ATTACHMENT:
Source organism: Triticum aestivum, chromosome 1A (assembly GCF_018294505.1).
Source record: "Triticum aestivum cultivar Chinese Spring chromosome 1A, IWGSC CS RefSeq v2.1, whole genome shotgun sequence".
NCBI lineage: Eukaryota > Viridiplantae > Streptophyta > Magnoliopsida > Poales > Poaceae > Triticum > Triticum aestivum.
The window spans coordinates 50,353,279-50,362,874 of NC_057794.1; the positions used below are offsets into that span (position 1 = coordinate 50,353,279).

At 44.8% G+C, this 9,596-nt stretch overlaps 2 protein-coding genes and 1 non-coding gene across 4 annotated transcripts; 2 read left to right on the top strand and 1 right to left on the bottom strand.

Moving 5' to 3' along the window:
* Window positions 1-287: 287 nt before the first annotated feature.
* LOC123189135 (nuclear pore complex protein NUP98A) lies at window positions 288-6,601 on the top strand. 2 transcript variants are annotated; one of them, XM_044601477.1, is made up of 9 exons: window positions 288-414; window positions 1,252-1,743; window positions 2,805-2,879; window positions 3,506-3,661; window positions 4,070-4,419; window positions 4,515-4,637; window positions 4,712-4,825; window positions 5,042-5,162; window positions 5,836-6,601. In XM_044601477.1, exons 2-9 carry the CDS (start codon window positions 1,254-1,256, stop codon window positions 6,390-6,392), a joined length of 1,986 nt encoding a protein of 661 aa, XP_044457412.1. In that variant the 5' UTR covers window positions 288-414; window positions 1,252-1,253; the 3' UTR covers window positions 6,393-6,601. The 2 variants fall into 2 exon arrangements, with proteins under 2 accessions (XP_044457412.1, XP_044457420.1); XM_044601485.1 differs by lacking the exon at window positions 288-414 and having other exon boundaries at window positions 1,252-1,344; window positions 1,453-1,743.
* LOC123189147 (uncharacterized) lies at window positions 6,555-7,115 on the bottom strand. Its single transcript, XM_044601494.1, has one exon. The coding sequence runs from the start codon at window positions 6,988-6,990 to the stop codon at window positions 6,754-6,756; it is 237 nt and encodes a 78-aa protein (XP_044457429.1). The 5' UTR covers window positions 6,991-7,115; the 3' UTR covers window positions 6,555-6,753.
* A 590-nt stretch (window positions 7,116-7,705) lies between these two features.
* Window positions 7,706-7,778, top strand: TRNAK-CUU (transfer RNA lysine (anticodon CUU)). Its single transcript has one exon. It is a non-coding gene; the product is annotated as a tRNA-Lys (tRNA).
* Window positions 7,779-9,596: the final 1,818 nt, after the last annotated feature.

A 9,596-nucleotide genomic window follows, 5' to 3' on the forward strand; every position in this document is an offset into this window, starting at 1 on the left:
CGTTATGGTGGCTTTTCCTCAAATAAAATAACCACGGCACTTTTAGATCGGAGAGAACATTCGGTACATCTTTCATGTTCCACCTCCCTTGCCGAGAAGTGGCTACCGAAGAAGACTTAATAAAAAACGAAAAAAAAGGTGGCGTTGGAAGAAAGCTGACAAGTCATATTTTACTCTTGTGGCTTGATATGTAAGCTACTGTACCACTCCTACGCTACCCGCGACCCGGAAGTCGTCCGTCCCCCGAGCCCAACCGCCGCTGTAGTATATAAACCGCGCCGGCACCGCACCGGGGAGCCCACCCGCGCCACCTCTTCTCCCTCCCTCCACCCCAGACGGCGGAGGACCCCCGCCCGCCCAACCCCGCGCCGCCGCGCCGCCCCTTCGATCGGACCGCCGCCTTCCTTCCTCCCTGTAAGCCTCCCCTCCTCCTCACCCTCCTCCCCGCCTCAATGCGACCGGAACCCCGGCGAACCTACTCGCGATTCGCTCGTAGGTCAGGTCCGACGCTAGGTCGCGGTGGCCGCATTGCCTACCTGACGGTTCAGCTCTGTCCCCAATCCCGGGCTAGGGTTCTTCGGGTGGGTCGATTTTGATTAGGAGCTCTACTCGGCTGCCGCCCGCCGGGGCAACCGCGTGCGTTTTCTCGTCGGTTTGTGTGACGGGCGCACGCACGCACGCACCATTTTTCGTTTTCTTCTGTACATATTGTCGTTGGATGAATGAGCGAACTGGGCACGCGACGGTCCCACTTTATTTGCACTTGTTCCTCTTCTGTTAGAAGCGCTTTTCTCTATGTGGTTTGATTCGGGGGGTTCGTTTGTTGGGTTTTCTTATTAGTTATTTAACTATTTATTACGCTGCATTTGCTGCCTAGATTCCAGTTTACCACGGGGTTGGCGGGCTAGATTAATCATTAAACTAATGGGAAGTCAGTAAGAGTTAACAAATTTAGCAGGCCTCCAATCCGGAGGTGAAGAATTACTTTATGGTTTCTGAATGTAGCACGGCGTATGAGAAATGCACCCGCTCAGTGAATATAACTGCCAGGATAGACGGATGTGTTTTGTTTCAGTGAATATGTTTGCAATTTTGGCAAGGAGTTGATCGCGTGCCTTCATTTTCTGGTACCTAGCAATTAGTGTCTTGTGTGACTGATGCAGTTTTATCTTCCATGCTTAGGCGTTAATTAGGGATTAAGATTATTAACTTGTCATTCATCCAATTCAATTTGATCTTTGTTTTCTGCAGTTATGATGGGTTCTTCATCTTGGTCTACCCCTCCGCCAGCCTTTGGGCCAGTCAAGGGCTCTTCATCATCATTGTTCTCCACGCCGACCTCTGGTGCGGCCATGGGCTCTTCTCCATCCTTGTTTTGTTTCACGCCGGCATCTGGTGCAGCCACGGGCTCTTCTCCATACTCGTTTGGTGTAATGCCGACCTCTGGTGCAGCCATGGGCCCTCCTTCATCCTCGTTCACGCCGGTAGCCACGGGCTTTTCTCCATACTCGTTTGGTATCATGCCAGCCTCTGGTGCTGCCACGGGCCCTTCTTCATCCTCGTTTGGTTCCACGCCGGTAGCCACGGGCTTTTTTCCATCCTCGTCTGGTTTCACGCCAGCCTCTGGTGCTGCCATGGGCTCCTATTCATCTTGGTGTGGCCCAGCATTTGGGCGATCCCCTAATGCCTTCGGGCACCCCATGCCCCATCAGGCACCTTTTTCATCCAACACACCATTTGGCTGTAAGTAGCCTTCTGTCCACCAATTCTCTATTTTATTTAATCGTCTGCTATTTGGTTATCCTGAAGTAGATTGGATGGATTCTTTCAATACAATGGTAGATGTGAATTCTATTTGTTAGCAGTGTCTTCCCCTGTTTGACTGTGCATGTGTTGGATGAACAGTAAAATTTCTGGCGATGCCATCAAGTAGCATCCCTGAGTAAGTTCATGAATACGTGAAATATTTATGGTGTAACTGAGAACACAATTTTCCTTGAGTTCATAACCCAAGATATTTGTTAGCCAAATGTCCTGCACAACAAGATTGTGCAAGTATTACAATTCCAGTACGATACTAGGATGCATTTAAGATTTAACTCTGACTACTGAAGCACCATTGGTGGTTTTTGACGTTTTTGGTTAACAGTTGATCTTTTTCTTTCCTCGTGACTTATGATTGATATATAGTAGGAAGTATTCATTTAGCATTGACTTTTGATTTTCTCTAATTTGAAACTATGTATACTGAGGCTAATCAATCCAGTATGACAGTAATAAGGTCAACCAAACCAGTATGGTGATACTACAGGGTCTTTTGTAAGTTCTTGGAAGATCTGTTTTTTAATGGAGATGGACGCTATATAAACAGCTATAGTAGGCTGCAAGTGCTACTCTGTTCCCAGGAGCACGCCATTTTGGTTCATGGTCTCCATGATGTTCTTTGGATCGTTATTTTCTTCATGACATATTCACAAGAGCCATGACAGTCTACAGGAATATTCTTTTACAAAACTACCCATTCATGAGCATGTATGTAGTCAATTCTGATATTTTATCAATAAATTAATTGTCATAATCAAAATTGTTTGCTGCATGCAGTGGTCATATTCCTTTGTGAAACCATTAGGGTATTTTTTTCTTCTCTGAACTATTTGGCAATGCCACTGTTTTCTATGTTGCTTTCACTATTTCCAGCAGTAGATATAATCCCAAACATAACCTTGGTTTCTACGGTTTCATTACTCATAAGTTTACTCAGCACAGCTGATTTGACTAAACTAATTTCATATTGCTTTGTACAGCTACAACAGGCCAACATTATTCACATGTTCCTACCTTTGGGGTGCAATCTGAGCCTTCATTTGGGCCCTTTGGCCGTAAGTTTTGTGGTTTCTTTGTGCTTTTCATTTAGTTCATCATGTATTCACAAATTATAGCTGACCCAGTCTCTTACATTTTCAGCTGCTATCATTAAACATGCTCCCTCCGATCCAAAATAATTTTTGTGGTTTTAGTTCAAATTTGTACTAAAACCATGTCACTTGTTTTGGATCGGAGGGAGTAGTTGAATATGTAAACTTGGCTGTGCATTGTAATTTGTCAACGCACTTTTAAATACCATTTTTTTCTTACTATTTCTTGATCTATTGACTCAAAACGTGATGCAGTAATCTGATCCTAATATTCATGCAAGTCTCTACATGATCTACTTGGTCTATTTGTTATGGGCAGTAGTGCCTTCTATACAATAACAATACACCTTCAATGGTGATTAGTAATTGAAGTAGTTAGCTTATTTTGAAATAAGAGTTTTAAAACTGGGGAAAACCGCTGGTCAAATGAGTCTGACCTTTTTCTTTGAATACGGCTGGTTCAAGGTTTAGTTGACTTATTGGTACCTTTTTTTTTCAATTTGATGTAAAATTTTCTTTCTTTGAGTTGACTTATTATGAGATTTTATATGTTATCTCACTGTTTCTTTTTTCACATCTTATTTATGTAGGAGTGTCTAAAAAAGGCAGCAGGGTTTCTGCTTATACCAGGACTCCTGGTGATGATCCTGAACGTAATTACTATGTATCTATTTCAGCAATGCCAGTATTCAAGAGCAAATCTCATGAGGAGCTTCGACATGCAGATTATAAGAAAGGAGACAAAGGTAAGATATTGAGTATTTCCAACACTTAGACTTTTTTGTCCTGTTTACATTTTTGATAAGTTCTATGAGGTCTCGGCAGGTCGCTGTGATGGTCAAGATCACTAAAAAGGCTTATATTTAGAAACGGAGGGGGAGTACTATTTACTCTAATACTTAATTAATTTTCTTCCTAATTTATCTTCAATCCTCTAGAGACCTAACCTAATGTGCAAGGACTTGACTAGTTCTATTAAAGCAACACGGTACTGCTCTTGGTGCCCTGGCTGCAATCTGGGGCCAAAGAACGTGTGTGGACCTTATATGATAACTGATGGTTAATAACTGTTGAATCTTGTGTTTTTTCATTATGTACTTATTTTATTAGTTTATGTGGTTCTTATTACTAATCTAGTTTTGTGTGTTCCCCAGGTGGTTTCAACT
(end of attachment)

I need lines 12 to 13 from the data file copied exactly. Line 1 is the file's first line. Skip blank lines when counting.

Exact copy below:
* Window positions 7,779-9,596: the final 1,818 nt, after the last annotated feature.

A 9,596-nucleotide genomic window follows, 5' to 3' on the forward strand; every position in this document is an offset into this window, starting at 1 on the left: